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Kyle, Texas
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April 20, 2016     Hays Free Press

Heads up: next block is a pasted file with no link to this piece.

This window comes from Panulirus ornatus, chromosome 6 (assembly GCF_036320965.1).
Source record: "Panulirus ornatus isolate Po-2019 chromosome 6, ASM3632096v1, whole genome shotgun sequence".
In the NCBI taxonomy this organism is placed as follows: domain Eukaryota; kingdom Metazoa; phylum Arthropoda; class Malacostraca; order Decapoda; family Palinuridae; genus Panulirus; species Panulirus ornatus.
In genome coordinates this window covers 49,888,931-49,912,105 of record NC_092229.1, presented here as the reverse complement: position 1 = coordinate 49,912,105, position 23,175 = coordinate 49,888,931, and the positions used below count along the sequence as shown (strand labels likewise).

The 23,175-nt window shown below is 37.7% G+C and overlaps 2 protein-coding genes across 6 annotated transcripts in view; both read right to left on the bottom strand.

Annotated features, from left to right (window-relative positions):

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+ Downtown Kyle gets a facelift. - Page 1D HaysFreePress.com April 20, 2016 Page 1C BY MOSES LEOS III news@haysfreepress.com Having lived a life that spanned 103 years, Cecil M. Clark experienced events ranging from the Great Depression, to the moon landing and cell phone technology. But for Clark's son and daughter, Cecil A. Clark and Bobbie Clark Kasper, memories of their iconic father, who passed away Friday, extend to his always- friendly disposition. "He never met a strang- er," Kasper said. "He could talk to anyone and he was friends with everyone. He never had a bad word to say." Clark, according to a 2012 AU Around Hays article, grew up on a farm in Goforth and lived in Central Texas his whole life. During/he 1940s, Clark worked as a firefighter at Camp Swift in Bastrop. Following the end of Wodd War II, Clark and his wife, Wayne, opened Clark's Market and Grocery on Main Street and oper- ated the business over the course of 23 years. Itwas during that time- frame when Clark became one of the first members of the BudaVolunteer Fire Department. Afterward, Clark worked at what was Buda Grocery for another 22 years. Kasper, who recalled working at the Clark's Market on a daily basis, loved said her father was one to help, even if some customers He really theirCuldn't paYbills. did. And "If anyone needed any help with he helped anything, he was ready to a lot of he]p them," Kasper said. But she also re- membered -Cecil A. Clark, her father's son of Cecil M. Clark ability to be a great com- municator. She said he often talked with a group of men who conversed on the front porch of Clark's grocery. "He liked people and talking to them and being , around them," Kasper said. In 1972, Clark entered a new venture when he be- came caretaker of the Live Oak Cemetery. He held Cecil (right) and his wife Wayne years on Buda's Main Street. the position of caretaker until 2015, and remained president of the cemetery association until his death. According to family, Clark was asked to work there, and did so without hesitation. "That was his nature." Kasper said. "He loved to work." Deer hunting was one of Clark's lifelong passions. His son, Cecil, said his Clark pose near the front of Clark's Grocery and Market, that they owned and operated for 20 father killed "two bucks nearly every year." His first kill was made on the Fox Ranch in Johnson City manyyears ago, Cecil said. The trophy remains hung on the wall of Clark's home. "Most of the time he killed one on the first day," he said. Clark hunted at several locations during his life, with the latest being the McCoy Ranch in Kyle. He also held a fondness of drMng well into his later years, along with the domino game "42." His enjoyment of Whataburger was also an important factor. Several of Clark's birthday celebrations were held at the Buda location. On Oct. 24, 2012, the Hays County Commission- ers Court celebrated Clark's 100th birthday by pro- claiming "Cecil Clark Day." He also gained recognition from the state of Texas and President Barack Obama. His son Cecil said Clark was the "best man in town." "He loved people. He really did. And he helped a lot of people," Cecil said. Clark is survived by eight grandchildren, 23 great- grandchildren and 20 great-great grandchildren. Recently while do- ing some research for our new medicinal / healing gar- den, my wife shared an article with me on the Moringa tree, and the more I read, the more fascinated I became. First of all, the Mo- ringa, also known as the 'Drumstick Tree,' is nearly entirely edible. It can grow with little wa- ter, has multiple times the amount of nutri- ents as oranges, carrots and milk, and grows very well in regions of malnutrition. Could this impressive tree, Morin- ga oleifra, solve the world's food crisis? Many are convinced it will. The Moringa is a distant relative of cab- bage and papaya. Its roots taste so much like its cousin horseradish, that sometimes people called it the horseradish tree. The fruit, a popular Indian vegetable, looks like a cross between an okra and a pole bean, and has the flavor of asparagus. The tree's cooked flowers mimic mushrooms in taste, while the leaves hint at spinach and lettuce. Its immature seeds are used like peas, and if you fry them when mature, they resemble peanuts. In fact, it's hard to find a part of the Moringa tree that isn't edible. Even the bark is some- times taken internally for diarrhea. Locals consider it a living, phar- macy. #IS About Thyme by David K. Sargert The Moringa has proven to be a multi- purpose arsenal that dispenses some of the best secrets nature has to offer. For centuries it has been used in an- cient Indian ~yurvedic' herbalism to treat a host of ailments such as anemia, bronchitis, tumors, scurvy, and skin infections. Drought hardy and disease re- sistant, the Moringa Tree is a godsend during the dry sea- son, when little food is avail- able. The leaves offer a spectrum of nutrition, rich in vitamins A, B, and C, as well as protein, calcium, and iron. They are so nutri- tious, in fact, that they contain more vitamin a than carrots, more vitamin C than oranges, more calcium than milk, more iron than spinach, more potassium than bananas, and more pro- tein than either milk or eggs! A traditional item in pickles and curries, the raw leaves are also perfect for salads. Like the leaves, the flowers too are edible when cooked, packed with calcium and potas- sium. As a bonus, they are incredibly fragrant, and help support native bee populations. IT'S ABOUT THYME, 6C BY PAIGE LAMBERT news@haysfreepress.com "elissa Rodriguez and her brother .met after years of hurt and frustration caused by his drug addiction. As they talked, he explained his addictions stemmed from concealing the abuse he received as a child. "We never talked about it as a family," Rodriguez said. 'Tknd when he went to treatment, he said every single person had childhood trauma, every single one." Rodriguez, director of community partnerships for the Hays Caldwell Women's Center (HCWC), said one of the biggest issues with child abuse is the victim or family won't talk about it. "It is not uncommon for them to keep a secret and not go to morn or dad immediately," Rodriguez said. "Even to parents that say if anyone ever does anything you need to tell me." She said feelings of shame or embarrassment keep the child from going to the parents because they typically know the abuser. According to a Children's Bureau 2014 Child Maltreatment report, 93.2 percent of abusers had some form of a relationship with the child - whether as parent, teacher, friend of family or other instances. Familial abusers are more likely because the family doesn't want to confront the issue or the victim doesn't want to cause trouble, Rodriguez said. "Most people want to be good parents ... If you have a little bit of education and support, you can be." Julie Ramsay New, Greater San Marcos Youth Council director "We are sending them tend to be the least this message that it's likely to take the child to okay. And why? Because therapy, follow up and they are family," she said. especially be supportive '~ald we are sending a through the criminal message to the victim justice process, she said. that they don't matter as '7tll those things much." compound in a child and The children at risk can make their efforts at for prolonged trauma, healing more difficult," even into adulthood, are Rodriguez said. "They those whose parents are tend to take back their unsupportive or don't allegation because they believe them, Rodriguez don't have the support of said. a mom." Unbelieving parents Rodriguez said her own mother didn't want to talk about her brother's abuse for fear that bringing it up would cause him more pain. Julie Ramsay New, Greater San Marcos Youth Council director, said most parents want to help their children, but don't know how. The council offers parental counseling for those whose kids may be abused, or use the council's service, New said. "Most people want to be good parents," New said. "If you have a little bit of education and support, you can be." Rodriguez said the best thing a family member can do is be part of a child's support network. Many of the therapies and recovery processes at HCWC include the parents and focus on how to move forward as a unit. "The truth is when trauma happens to your child it happens to your family unit," Rodriquez said. "This changes not just their life but it changed yours too and you need to process that." She said many times, an adult's history of abuse will come out while attending therapy for their own child. Keeping the abuse hidden has shown to create patterns of abuse in the person's life, whether it is with drugs, alcohol or sexual abuse, Rodriguez said. "I know what keeping it a secret does, I know the dangers that are involved with that," Rodriguez said. "I also know there is power in healing and recovery." [ii il I